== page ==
The ‘institutionalisation’ of licence free applications and digital resources in schools will enable seamless skills transition between Primary and Secondary sectors as well as with the free use of software applications and digital learning resources in the home.
    Free applications ... oh ... you did remember ... but why the insistance on the words open source? Are you worried that commercial companies might give away *all* their software to schools and thereby undermine your whole arguement?

    So ... that is where I will be starting my points on this paper.

  9. 2 Thanks to GrumbleDook:

    Abaddon (19th September 2010), PiqueABoo (17th September 2010)

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    Quote Originally Posted by GrumbleDook View Post
    2 - There is no mention of the word training in the document at all. Do they think that people can just move from one system to another with no training?
    Er Yes!
    When I introduced a full Linux network install in my previous school, no training was either needed or given. The students took to it easily and the teachers did too. So don't start waiving the old training FUD about please.

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    1- Seconded, Staff rarely want to change as we saw when putting in Office 2007 for Office 2003. Moving back to OpenOffice/Goo (By moving back I mean the menu systems) would not be appreciated. Also this has a bearing on the use of MIS applications as well and although there are some Free and open Source alternatives to the big commerical ventures I'd have to say it would be difficult to convince anyone that this would be the way to go (unless all the money for budgets dries up to such as point as we can't afford the yearly fees for said MIS package).

    2 - Pretty much cover in your first point Tony

    3 - Interesting point, Comparing MIS systems and Office would again be my first port of call on this as they are integral to school working life for Admin and nearly every curriculum subject.
    it would be useful to look at Dansguardian and which features are needed by schools and colleges and compare them to the now defunct Becta suggested lists, what is lacking and what is available for all of the packages recommended by Becta and this paper. Does it matter if OSS or FOSS have a few features missing when the advantages of cost will make up for the extra time to get around their failings? I better not comment on the CC3/CC4 argument as it would take over this posting again I would emphasise whether or not it is needed or more precisely whether or not all of the features are needed then compare software against this list of needed features across the school more than a like for like comparison of each piece of commerical software with its near equal FOSS/OSS offering. This would give a clearer indication of what is needed as we can see from commerical apps features can differ greatly.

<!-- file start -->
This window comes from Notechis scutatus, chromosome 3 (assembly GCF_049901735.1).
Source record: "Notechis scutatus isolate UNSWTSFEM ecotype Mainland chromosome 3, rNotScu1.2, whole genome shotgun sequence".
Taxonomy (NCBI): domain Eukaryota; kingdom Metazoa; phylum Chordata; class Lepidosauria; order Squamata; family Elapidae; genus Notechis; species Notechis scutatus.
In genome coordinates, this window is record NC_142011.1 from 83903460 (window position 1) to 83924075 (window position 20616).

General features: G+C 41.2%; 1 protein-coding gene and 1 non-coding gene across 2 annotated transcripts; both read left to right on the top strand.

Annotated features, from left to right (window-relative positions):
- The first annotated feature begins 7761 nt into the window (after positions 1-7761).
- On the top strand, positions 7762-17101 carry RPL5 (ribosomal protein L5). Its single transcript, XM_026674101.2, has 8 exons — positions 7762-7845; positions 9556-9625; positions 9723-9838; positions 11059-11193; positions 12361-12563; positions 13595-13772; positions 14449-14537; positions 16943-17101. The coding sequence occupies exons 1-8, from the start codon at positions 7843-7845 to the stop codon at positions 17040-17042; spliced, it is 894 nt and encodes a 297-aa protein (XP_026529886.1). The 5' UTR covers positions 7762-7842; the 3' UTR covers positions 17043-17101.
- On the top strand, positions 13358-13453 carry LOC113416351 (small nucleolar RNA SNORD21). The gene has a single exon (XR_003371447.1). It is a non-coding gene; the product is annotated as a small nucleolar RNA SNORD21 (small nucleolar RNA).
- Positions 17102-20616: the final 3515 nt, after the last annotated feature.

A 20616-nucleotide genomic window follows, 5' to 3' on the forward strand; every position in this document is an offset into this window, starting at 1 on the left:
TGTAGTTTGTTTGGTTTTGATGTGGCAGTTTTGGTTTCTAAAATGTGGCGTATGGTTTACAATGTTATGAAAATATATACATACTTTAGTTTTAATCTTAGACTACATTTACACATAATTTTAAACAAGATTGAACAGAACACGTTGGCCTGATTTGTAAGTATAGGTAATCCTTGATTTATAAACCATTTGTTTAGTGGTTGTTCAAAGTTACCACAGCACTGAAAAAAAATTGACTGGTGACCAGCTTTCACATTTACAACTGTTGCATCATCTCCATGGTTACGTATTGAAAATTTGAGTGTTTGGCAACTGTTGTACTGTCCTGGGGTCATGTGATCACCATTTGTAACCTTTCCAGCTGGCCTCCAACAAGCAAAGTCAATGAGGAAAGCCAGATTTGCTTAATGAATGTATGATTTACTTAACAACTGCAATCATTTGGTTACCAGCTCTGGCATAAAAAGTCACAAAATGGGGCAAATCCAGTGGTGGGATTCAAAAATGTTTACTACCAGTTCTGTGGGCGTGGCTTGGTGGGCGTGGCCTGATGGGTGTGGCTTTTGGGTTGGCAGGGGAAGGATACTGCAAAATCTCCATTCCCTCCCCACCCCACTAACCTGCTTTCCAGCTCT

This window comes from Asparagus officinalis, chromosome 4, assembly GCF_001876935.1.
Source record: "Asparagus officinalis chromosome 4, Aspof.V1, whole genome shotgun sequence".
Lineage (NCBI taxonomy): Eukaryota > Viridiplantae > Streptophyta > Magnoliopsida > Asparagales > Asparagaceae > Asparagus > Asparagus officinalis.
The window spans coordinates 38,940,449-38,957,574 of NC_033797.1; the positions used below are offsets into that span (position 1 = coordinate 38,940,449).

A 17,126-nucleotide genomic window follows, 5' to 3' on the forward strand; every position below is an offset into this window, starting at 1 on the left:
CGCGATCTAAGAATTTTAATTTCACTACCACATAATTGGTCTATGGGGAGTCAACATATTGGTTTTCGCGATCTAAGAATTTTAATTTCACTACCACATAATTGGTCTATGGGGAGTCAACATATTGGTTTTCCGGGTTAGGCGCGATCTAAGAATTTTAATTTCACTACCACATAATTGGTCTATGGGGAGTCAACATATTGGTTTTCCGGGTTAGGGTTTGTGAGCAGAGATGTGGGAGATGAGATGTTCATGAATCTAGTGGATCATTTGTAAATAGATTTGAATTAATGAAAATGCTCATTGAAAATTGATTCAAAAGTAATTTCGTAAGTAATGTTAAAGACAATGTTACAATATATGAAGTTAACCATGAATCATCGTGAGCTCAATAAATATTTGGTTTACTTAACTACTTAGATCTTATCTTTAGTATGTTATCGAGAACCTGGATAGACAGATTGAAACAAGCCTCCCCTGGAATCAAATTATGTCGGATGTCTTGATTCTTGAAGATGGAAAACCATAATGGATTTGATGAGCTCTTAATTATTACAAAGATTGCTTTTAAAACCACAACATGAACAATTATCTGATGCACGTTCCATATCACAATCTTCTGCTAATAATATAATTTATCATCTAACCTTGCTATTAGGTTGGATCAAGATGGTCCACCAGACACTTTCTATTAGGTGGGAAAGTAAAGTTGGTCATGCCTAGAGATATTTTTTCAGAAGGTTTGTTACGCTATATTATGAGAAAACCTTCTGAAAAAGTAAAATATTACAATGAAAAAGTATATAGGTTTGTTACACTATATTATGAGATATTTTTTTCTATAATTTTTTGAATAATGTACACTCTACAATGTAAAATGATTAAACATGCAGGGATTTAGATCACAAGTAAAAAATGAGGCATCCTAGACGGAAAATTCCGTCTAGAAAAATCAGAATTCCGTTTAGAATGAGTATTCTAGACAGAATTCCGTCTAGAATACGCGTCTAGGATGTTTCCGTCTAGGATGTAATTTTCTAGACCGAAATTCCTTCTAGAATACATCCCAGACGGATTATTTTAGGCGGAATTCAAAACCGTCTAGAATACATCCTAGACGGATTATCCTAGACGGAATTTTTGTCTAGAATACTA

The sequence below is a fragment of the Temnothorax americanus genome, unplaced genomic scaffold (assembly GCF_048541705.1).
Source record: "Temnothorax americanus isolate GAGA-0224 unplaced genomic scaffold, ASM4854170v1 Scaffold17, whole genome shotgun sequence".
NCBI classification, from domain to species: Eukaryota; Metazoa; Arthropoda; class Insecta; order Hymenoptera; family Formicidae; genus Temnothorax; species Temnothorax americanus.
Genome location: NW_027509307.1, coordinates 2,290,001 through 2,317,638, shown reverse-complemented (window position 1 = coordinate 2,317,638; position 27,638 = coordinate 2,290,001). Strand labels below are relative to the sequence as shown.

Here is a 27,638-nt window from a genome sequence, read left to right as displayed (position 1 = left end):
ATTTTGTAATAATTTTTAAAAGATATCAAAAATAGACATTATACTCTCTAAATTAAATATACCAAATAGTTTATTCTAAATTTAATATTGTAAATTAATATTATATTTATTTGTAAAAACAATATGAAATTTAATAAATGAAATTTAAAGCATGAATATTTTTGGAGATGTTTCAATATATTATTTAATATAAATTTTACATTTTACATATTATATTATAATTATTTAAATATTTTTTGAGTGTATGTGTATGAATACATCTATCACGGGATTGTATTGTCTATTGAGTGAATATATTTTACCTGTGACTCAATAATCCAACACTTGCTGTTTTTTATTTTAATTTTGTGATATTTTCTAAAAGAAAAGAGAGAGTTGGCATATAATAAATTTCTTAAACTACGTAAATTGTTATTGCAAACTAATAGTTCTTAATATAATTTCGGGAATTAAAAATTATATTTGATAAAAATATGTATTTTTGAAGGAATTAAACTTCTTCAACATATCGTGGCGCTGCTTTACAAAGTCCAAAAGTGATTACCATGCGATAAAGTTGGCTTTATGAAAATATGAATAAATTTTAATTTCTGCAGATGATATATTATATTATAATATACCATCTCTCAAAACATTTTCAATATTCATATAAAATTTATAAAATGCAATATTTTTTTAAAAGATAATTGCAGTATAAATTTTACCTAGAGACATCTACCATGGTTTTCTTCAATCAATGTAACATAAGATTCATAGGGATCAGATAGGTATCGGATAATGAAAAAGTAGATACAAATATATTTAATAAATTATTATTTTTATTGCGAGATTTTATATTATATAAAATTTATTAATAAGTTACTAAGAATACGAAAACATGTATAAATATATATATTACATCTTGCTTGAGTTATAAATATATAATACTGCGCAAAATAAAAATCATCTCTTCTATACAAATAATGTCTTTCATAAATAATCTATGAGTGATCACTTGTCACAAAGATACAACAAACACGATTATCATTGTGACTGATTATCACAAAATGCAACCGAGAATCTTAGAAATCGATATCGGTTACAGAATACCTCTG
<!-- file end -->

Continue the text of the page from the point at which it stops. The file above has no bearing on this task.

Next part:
4 - Agreed, I could state all sorts of prices but without evidence to back them up they are pointless.

    5 - Erm..Microsoft giving away all of it's software? It doesn't need to reside on Linux/Unix but if residing on Windows then the cost of that OS must be taken into consideration surely?

    Other than that it would be interesting to manage a real world trial of the papers suggested software set compared to a commerical system however as this is regretably impossible to do without a school willing to volunteer I can't see this as an option running the other system in somewhere like the library and one department might be possible but running two MIS programs side by side would be very awkward and a lot of work for IT Services and Admin.



    Wes

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    Quote Originally Posted by garrysaddington View Post
    Er Yes!
    When I introduced a full Linux network install in my previous school, no training was either needed or given. The students took to it easily and the teachers did too. So don't start waiving the old training FUD about please.
    You might have been fortunate enough for that, but in many instances this isn't the case and the reluctance to try new software offen stops change dead. For any major changes that are due, a period of training needs to be planned. You cannot expect people to carry out their jobs to the same level with changes to the equipment they use. Without training, you provide people an opt out of "I dont know how to use it".

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    @GarrySaddington: You must have had one fantastic time there then as most schools I've ever known would resist this even if forced, as lots of time and money have been spent on resources specifically aimed at the commerical software they've been using and re-creating this work would not happen over night as such it wouldn't be in the interests of the Pupils learning to so poorly provision them, okay we could slowly adapt the resources to a more generic outline and from there move to a full linux system but the time taken for that would be significant and as people rarely like to wait for massive savings could cause problems in regards to implementation and acceptance. However I would like to be able to do this as cost savings would be ample and some of the software available to Linux in the FOSS communities is fantastic.